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Unit of study_

QBUS3350: Project Planning and Management

Semester 2, 2022 [Normal day] - Remote

Project management provides organisations with a powerful set of tools to improves their ability to plan, implement, and manage activities to accomplish specific organisational objectives. Project management is more than just a set of tools; it is a results-oriented management style that places a premium on building collaborations among a diverse cast of characteristics. This unit introduces students to the planning and management of projects by focusing on a variety of practical topics including project network, PERT, resource scheduling, learning curves, cost and time management in projects, and the use of project management support systems. It also discusses the organisational, leadership, cultural, technological challenges that project managers might face.

Unit details and rules

Unit code QBUS3350
Academic unit Business Analytics
Credit points 6
Assumed knowledge

BUSS1020 or DATA1001 or ECMT1010 or ENVX1001 or ENVX1002 or STAT1021 or ((MATH1005 or MATH1015) and MATH1115) or 6 credit points of MATH units which must include MATH1905

Available to study abroad and exchange students


Teaching staff

Coordinator Simon Loria,
Type Description Weight Due Length
Final exam (Take-home short release) Type D final exam Final exam
Written exam (Type D: Short Release Take Home Exam) submitted in Cadmus
50% Formal exam period 2.5 hours
Outcomes assessed: LO1 LO2 LO3 LO4
Assignment Individual Assignment 1
Short report submitted in Cadmus
15% Week 07
Due date: 16 Sep 2022 at 23:59

Closing date: 26 Sep 2022
1200 words
Outcomes assessed: LO1 LO2 LO3 LO4
Assignment Individual assignment 2
Quantitative questions
10% Week 10
Due date: 14 Oct 2022 at 23:59

Closing date: 24 Oct 2022
Outcomes assessed: LO1 LO2 LO3 LO4
Assignment group assignment Group project
A joint written and oral task.
25% Week 13
Due date: 02 Nov 2022 at 11:00

Closing date: 03 Nov 2022
2000 word report + 5 minute presentation
Outcomes assessed: LO1 LO2 LO3 LO4
group assignment = group assignment ?
Type D final exam = Type D final exam ?

Assessment summary

  • Individual assignment 1: The report will contain three sections: a theoretical assessment of project team dynamics; a reflective piece on the theory applied to your own group project team and a peer review element.
  • Individual assignment 2: Complete a series of project management related numerical / graphical tasks in excel.
  • Group project: In groups of 5-6 (subject to the final number of enrolments), student teams will be required complete the project which has three core components: A 2,000 word report, a 5-6 minute presentation/video and a peer review section. For a company of their choosing, each project team will be tasked with creating a project management plan for a new ‘sustainable’ product to be developed by the company. The plan’s structure will be based on content from the first 10 weeks of the course. The choice of company and product will need to be approved by the unit coordinator.  There will be several mid project deliverables.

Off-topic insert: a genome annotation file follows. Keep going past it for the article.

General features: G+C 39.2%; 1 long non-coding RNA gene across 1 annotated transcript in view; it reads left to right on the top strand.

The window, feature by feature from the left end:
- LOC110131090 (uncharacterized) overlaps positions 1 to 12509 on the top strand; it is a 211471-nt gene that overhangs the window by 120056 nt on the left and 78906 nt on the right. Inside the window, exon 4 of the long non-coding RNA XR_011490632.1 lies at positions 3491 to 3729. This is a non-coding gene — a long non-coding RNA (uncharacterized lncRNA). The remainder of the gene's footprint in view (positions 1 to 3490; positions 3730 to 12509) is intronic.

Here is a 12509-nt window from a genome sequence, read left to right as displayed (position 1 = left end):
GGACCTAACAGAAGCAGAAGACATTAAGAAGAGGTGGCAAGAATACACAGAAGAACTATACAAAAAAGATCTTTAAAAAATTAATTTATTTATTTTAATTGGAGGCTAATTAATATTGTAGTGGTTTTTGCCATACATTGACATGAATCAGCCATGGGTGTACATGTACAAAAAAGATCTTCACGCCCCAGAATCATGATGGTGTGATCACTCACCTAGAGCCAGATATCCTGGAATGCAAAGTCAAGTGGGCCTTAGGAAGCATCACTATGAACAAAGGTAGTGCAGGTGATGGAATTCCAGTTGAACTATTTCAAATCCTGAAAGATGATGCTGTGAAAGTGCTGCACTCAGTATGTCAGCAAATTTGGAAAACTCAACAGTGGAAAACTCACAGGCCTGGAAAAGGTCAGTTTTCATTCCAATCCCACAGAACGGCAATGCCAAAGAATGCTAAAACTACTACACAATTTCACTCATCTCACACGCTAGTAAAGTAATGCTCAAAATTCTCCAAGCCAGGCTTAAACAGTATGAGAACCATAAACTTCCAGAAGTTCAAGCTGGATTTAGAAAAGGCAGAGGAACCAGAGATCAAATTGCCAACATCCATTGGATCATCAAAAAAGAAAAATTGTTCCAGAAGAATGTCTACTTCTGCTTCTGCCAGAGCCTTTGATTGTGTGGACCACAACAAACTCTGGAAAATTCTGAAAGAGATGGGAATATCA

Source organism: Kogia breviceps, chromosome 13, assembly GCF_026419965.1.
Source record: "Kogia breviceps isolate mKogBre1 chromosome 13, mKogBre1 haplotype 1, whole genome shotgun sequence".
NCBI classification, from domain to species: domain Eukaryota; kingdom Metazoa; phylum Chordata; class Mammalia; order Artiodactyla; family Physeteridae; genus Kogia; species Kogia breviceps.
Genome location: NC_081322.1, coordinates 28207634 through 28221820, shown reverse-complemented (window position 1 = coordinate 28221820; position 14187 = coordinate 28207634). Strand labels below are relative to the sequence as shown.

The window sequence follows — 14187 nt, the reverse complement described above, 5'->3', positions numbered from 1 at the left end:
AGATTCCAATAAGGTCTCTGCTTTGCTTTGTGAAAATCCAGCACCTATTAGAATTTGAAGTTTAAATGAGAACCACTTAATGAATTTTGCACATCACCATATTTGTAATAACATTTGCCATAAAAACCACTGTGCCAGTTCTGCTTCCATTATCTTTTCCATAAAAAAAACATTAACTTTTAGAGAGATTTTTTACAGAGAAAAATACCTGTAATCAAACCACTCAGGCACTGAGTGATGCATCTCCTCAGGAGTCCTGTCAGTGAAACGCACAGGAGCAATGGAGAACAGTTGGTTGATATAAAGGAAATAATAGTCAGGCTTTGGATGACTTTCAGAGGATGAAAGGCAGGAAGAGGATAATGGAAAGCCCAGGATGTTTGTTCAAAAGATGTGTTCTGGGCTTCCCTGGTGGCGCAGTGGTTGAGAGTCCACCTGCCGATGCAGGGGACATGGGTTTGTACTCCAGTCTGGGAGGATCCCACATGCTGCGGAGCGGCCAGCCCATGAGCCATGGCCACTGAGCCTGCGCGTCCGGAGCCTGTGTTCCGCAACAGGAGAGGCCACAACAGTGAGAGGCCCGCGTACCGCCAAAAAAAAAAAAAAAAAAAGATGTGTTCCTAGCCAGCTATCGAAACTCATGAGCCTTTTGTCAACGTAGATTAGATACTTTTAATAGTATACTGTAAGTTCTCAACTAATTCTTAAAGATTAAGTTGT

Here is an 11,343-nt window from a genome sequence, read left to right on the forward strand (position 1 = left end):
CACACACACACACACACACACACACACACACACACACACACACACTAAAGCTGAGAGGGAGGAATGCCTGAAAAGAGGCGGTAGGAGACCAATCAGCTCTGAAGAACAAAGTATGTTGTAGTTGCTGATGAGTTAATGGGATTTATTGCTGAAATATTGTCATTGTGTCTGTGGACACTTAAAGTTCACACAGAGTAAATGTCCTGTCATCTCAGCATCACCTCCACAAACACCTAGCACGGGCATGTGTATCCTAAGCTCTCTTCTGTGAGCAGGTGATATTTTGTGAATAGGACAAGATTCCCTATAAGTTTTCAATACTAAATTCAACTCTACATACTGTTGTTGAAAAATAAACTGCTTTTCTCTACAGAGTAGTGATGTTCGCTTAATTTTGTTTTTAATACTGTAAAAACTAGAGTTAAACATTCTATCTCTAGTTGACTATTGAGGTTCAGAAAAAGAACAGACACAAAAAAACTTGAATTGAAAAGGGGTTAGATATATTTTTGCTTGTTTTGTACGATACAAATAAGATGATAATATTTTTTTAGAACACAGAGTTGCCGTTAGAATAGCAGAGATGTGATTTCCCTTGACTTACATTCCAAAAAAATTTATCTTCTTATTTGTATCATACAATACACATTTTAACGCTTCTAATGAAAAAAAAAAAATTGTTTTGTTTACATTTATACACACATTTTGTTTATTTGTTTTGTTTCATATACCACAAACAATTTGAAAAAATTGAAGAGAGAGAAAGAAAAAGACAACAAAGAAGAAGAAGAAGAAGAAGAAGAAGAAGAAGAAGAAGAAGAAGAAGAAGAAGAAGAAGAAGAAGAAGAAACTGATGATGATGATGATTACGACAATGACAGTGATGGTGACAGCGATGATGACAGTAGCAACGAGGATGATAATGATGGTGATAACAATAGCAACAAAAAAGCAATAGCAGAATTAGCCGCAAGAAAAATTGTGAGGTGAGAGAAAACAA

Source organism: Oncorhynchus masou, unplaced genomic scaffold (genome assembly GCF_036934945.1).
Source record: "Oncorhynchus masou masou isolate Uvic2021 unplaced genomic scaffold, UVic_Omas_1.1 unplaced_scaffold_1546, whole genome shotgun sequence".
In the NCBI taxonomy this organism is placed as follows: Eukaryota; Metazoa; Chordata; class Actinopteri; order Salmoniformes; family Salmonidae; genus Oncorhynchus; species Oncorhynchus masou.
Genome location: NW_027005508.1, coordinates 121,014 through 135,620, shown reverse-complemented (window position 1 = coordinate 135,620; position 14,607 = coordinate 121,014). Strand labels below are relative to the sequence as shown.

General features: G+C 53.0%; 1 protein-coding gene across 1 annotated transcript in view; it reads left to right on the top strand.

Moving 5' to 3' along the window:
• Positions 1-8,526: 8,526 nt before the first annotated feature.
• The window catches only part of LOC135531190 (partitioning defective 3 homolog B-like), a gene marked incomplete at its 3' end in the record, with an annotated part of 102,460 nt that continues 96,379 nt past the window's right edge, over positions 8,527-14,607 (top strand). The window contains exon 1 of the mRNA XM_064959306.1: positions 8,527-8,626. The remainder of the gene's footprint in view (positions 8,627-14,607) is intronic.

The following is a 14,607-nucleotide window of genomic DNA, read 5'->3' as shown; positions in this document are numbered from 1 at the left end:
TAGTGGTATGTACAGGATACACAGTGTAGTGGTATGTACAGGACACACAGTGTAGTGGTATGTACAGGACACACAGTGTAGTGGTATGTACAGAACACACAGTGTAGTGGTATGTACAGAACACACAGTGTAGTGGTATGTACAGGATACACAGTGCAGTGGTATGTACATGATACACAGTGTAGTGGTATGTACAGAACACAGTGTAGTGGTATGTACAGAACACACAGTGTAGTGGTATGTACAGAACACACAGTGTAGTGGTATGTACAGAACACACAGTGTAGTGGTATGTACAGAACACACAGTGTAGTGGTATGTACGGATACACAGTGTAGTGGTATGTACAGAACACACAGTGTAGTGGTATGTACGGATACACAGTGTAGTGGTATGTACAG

• Final exam: This is an open book exam covering all course content.  The exam will be completed using the Cadmus platform. It will consist of quantiative and qualitative questions, ranging from short answer to extended response including a mini case study. 

Detailed information for each assessment can be found on Canvas.

Assessment criteria

The University awards common result grades, set out in the Coursework Policy 2014 (Schedule 1).

As a general guide, a high distinction indicates work of an exceptional standard, a distinction a very high standard, a credit a good standard, and a pass an acceptable standard.

Result name

Mark range


High distinction

85 - 100

Awarded when you demonstrate the learning outcomes for the unit at an exceptional standard, as defined by grade descriptors or exemplars outlined by your faculty or school. 


75 - 84

Awarded when you demonstrate the learning outcomes for the unit at a very high standard, as defined by grade descriptors or exemplars outlined by your faculty or school.


65 - 74

Awarded when you demonstrate the learning outcomes for the unit at a good standard, as defined by grade descriptors or exemplars outlined by your faculty or school.


50 - 64

Awarded when you demonstrate the learning outcomes for the unit at an acceptable standard, as defined by grade descriptors or exemplars outlined by your faculty or school. 


0 - 49

When you don’t meet the learning outcomes of the unit to a satisfactory standard.

For more information see

For more information see guide to grades.

Late submission

In accordance with University policy, these penalties apply when written work is submitted after 11:59pm on the due date:

  • Deduction of 5% of the maximum mark for each calendar day after the due date.
  • After ten calendar days late, a mark of zero will be awarded.

This unit has an exception to the standard University policy or supplementary information has been provided by the unit coordinator. This information is displayed below:

Late penalties of 5 marks per day for the first 10 days late apply to individual assignments. Assignments submitted after the closing date are awarded zero marks. The group project submission dates are drop dead date. Submissions must be made by the dates specified.

Academic integrity

The Current Student website  provides information on academic integrity and the resources available to all students. The University expects students and staff to act ethically and honestly and will treat all allegations of academic integrity breaches seriously.  

We use similarity detection software to detect potential instances of plagiarism or other forms of academic integrity breach. If such matches indicate evidence of plagiarism or other forms of academic integrity breaches, your teacher is required to report your work for further investigation.